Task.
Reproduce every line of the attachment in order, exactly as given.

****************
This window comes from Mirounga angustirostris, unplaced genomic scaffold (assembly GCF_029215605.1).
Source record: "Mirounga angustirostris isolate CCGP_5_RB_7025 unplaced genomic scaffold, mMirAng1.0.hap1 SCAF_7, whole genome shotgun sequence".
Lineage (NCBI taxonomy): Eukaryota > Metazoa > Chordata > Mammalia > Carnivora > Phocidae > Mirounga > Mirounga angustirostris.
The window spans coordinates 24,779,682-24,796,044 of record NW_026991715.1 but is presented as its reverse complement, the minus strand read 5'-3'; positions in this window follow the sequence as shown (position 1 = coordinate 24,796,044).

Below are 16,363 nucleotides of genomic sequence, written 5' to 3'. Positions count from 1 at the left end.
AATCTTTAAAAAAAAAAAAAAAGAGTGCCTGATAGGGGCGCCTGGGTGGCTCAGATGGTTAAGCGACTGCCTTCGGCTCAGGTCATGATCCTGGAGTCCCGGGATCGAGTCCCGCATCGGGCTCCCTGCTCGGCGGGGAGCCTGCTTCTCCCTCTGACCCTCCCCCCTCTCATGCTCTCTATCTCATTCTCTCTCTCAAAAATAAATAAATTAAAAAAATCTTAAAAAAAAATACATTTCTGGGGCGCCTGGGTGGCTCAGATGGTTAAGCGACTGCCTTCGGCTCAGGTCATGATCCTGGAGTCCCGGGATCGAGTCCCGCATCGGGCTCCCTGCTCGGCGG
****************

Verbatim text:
This window comes from Mirounga angustirostris, unplaced genomic scaffold (assembly GCF_029215605.1).
Source record: "Mirounga angustirostris isolate CCGP_5_RB_7025 unplaced genomic scaffold, mMirAng1.0.hap1 SCAF_7, whole genome shotgun sequence".
Lineage (NCBI taxonomy): Eukaryota > Metazoa > Chordata > Mammalia > Carnivora > Phocidae > Mirounga > Mirounga angustirostris.
The window spans coordinates 24,779,682-24,796,044 of record NW_026991715.1 but is presented as its reverse complement, the minus strand read 5'-3'; positions in this window follow the sequence as shown (position 1 = coordinate 24,796,044).

Below are 16,363 nucleotides of genomic sequence, written 5' to 3'. Positions count from 1 at the left end.
AATCTTTAAAAAAAAAAAAAAAGAGTGCCTGATAGGGGCGCCTGGGTGGCTCAGATGGTTAAGCGACTGCCTTCGGCTCAGGTCATGATCCTGGAGTCCCGGGATCGAGTCCCGCATCGGGCTCCCTGCTCGGCGGGGAGCCTGCTTCTCCCTCTGACCCTCCCCCCTCTCATGCTCTCTATCTCATTCTCTCTCTCAAAAATAAATAAATTAAAAAAATCTTAAAAAAAAATACATTTCTGGGGCGCCTGGGTGGCTCAGATGGTTAAGCGACTGCCTTCGGCTCAGGTCATGATCCTGGAGTCCCGGGATCGAGTCCCGCATCGGGCTCCCTGCTCGGCGG